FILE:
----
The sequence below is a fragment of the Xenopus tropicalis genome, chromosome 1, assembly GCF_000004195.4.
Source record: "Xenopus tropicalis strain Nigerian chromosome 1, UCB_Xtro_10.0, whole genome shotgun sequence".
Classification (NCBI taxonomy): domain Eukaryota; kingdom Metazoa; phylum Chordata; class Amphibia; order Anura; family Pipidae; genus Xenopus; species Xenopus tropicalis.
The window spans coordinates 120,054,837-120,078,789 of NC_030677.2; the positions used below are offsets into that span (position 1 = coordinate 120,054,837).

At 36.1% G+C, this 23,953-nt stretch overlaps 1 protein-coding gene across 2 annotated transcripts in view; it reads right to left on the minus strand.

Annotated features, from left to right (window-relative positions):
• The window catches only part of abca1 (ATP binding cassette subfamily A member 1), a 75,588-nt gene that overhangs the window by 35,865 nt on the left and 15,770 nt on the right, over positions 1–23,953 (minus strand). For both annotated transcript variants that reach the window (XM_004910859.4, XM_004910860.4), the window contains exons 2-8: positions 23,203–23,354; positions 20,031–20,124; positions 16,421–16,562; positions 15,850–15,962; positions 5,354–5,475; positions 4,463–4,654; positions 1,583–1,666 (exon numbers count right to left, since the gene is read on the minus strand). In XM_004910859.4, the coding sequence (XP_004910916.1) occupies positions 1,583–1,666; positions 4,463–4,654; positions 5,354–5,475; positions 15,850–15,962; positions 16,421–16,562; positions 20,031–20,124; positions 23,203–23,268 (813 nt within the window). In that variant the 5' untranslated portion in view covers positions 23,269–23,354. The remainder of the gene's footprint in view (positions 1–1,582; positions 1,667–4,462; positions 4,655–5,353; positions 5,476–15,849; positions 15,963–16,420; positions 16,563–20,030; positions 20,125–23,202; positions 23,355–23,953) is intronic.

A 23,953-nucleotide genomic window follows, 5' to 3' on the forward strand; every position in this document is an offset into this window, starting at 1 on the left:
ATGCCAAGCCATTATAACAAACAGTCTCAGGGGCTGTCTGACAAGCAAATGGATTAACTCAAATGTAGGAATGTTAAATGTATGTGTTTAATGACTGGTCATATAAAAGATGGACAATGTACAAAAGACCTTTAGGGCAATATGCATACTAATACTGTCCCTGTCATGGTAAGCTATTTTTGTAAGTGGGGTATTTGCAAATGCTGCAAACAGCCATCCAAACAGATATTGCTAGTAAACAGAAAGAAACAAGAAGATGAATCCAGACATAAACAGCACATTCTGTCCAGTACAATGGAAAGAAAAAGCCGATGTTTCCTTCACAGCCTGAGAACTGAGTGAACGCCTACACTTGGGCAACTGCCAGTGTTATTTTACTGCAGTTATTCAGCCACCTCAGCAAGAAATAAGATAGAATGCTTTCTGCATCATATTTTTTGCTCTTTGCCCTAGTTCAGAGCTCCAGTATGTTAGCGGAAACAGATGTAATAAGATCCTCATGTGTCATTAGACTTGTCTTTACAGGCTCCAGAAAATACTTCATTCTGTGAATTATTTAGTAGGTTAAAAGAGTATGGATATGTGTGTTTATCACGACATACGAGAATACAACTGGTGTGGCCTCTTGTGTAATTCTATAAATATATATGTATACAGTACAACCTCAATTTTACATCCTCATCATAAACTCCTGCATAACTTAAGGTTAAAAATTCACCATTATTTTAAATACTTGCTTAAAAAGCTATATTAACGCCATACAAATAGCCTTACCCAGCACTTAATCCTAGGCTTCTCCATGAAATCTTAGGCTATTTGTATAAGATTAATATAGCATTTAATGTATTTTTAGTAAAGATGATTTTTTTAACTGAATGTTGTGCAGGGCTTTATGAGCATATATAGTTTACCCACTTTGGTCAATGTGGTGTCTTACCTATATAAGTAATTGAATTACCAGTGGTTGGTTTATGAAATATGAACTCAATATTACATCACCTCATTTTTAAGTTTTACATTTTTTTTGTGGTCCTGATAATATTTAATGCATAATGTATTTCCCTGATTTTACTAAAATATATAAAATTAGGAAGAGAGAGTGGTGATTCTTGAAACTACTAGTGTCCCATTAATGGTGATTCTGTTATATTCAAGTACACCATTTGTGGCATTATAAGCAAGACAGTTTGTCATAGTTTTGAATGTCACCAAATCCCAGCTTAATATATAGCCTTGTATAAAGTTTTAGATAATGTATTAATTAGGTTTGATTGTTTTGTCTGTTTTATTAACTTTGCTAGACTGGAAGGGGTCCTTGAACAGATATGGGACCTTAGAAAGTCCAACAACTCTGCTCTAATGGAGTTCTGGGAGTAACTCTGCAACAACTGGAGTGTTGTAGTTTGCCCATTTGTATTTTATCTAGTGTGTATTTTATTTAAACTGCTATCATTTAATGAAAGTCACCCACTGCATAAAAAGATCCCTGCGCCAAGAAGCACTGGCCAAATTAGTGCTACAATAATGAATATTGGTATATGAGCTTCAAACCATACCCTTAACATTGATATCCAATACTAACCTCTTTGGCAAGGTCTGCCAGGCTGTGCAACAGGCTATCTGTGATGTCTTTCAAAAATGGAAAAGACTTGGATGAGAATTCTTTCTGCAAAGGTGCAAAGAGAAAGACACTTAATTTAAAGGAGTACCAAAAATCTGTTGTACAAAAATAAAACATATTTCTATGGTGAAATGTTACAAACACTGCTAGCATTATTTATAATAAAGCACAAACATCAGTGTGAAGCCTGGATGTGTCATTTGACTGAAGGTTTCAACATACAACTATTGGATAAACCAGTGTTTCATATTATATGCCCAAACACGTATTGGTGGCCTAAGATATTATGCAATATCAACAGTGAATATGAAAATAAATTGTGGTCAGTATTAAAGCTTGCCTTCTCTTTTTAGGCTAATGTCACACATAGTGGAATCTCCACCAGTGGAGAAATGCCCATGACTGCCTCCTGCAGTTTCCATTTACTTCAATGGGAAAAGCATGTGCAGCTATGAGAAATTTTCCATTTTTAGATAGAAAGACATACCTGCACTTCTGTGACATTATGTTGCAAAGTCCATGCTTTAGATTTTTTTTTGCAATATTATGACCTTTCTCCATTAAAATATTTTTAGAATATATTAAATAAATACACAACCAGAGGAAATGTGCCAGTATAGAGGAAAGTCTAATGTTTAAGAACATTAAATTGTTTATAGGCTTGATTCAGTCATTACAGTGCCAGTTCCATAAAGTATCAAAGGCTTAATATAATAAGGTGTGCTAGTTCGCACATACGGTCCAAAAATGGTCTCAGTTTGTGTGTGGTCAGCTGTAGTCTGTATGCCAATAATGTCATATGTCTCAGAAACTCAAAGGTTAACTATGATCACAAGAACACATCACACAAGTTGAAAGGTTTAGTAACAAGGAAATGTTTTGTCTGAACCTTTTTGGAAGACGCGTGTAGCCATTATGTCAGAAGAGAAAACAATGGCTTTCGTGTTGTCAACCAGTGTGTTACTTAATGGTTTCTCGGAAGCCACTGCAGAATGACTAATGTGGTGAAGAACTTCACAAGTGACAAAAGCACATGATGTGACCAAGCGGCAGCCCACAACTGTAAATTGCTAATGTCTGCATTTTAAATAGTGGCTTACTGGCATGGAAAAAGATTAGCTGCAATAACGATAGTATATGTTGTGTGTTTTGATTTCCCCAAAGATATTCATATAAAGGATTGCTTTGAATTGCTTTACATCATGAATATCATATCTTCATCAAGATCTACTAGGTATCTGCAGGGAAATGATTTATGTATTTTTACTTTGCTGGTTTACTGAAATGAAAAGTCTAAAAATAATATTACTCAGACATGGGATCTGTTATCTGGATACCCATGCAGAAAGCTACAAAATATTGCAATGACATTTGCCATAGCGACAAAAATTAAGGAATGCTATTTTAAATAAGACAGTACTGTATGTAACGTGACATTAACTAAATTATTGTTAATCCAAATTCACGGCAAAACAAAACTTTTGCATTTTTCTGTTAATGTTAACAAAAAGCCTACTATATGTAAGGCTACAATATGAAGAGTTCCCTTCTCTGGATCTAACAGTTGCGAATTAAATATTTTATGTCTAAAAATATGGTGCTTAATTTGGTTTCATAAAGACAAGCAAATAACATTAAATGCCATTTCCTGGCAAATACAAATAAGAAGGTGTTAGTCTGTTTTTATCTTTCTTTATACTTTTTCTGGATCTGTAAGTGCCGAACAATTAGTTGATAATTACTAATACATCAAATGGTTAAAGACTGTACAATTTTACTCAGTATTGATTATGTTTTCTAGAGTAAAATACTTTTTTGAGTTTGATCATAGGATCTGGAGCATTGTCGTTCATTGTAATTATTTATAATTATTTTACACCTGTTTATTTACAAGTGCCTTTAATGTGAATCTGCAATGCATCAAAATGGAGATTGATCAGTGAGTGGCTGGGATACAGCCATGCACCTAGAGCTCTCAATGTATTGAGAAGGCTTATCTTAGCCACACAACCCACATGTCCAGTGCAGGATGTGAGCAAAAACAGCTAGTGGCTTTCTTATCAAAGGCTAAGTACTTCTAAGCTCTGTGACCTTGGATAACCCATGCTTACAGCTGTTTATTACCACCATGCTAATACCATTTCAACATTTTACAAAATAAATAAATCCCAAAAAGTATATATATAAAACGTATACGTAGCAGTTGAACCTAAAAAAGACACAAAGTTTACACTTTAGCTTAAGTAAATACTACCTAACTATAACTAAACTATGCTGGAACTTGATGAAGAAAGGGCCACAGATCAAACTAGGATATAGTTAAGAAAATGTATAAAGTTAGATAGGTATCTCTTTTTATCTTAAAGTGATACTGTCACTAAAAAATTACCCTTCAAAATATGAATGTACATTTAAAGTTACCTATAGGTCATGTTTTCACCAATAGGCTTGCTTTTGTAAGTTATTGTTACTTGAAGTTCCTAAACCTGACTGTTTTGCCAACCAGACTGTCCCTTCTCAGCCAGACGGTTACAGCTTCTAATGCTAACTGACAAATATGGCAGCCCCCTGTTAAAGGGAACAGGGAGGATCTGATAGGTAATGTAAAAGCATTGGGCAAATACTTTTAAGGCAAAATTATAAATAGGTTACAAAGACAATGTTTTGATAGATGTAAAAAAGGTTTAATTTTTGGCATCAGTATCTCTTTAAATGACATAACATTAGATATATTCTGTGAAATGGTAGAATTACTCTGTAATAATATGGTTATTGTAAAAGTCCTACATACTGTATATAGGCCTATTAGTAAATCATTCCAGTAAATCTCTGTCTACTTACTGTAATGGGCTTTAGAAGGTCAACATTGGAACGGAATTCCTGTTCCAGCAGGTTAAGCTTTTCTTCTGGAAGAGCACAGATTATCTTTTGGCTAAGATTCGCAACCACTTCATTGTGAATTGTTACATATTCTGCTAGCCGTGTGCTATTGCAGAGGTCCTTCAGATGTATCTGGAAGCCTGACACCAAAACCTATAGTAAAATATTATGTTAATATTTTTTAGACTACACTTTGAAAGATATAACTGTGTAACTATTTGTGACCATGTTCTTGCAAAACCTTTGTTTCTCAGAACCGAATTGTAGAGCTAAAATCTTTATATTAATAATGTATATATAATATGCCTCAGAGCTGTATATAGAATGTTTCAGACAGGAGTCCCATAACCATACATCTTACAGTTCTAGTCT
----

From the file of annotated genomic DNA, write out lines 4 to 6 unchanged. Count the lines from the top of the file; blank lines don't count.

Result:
The window spans coordinates 120,054,837-120,078,789 of NC_030677.2; the positions used below are offsets into that span (position 1 = coordinate 120,054,837).

At 36.1% G+C, this 23,953-nt stretch overlaps 1 protein-coding gene across 2 annotated transcripts in view; it reads right to left on the minus strand.

Annotated features, from left to right (window-relative positions):